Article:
As a result, platforms that offer derivatives on cryptocurrencies must comply with the regulations applicable to financial instruments, in particular the rules on accreditation, good conduct and the reporting of transactions to a centralised repository under the EMIR Regulation. Finally, these products fall under the prohibition of advertising introduced in France on certain financial contracts by the Sapin 2 Law.
Applying other rules such as MiFID II / MiFIR is also not to be excluded. ESMA and other regulators are actively studying these issues from the perspective of investor protection and market integrity.
Update of ESMA Q&As on transparency obligations
The last update of February 7, 2018 of the Q&As related to transparency obligations concern pre-arranged transactions and the related trading obligations under MiFIR.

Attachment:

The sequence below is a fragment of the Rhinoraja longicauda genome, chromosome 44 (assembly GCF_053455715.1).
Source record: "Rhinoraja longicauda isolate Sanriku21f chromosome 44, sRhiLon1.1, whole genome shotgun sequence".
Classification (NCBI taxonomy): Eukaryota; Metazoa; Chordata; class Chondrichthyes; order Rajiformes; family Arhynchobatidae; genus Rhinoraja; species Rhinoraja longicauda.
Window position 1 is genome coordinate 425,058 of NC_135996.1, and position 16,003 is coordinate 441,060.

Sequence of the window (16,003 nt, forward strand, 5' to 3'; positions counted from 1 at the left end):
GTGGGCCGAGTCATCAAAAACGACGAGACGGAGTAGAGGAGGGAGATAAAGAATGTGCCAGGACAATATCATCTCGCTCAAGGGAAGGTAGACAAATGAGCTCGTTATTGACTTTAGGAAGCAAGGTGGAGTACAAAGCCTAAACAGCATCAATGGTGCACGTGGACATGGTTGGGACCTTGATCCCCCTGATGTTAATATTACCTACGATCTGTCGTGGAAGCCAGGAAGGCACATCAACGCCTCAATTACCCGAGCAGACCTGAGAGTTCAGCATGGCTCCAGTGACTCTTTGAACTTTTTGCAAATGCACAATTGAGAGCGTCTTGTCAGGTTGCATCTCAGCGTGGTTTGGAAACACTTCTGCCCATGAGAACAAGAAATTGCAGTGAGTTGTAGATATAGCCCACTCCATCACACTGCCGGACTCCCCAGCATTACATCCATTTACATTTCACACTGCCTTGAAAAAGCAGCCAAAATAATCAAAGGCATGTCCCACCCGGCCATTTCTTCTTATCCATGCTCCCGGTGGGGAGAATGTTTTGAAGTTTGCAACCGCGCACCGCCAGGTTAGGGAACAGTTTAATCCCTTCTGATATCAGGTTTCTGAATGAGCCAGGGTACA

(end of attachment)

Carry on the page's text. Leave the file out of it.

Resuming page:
ESMA considers that when these transactions are transactions on shares and similar instruments, they may, within the meaning of Article 4(1)(b) of MiFIR, benefit from the exemption of large in scale ("LIS") transactions.
In addition, ESMA states that, although MiFIR does not contain any specific provisions for this type of transaction on instruments other than shares and similar instruments, it is possible to use the platforms for this type of transaction provided that they meet the pre-trade exemption criteria provided for in Article 9 (1) of MiFIR, but distinguishing between two cases:
- derivatives not subject to the
platform trading requirement, for which the following exemptions
will be possible:
- 9(1)(a) (only for high orders), 9(1)(c), 9(1)(d) and 9(1)(e) of MiFIR; and
- derivatives which are subject to the
trading requirement, for which the following exemptions are
- 9(1)(a) and 9(1)(e).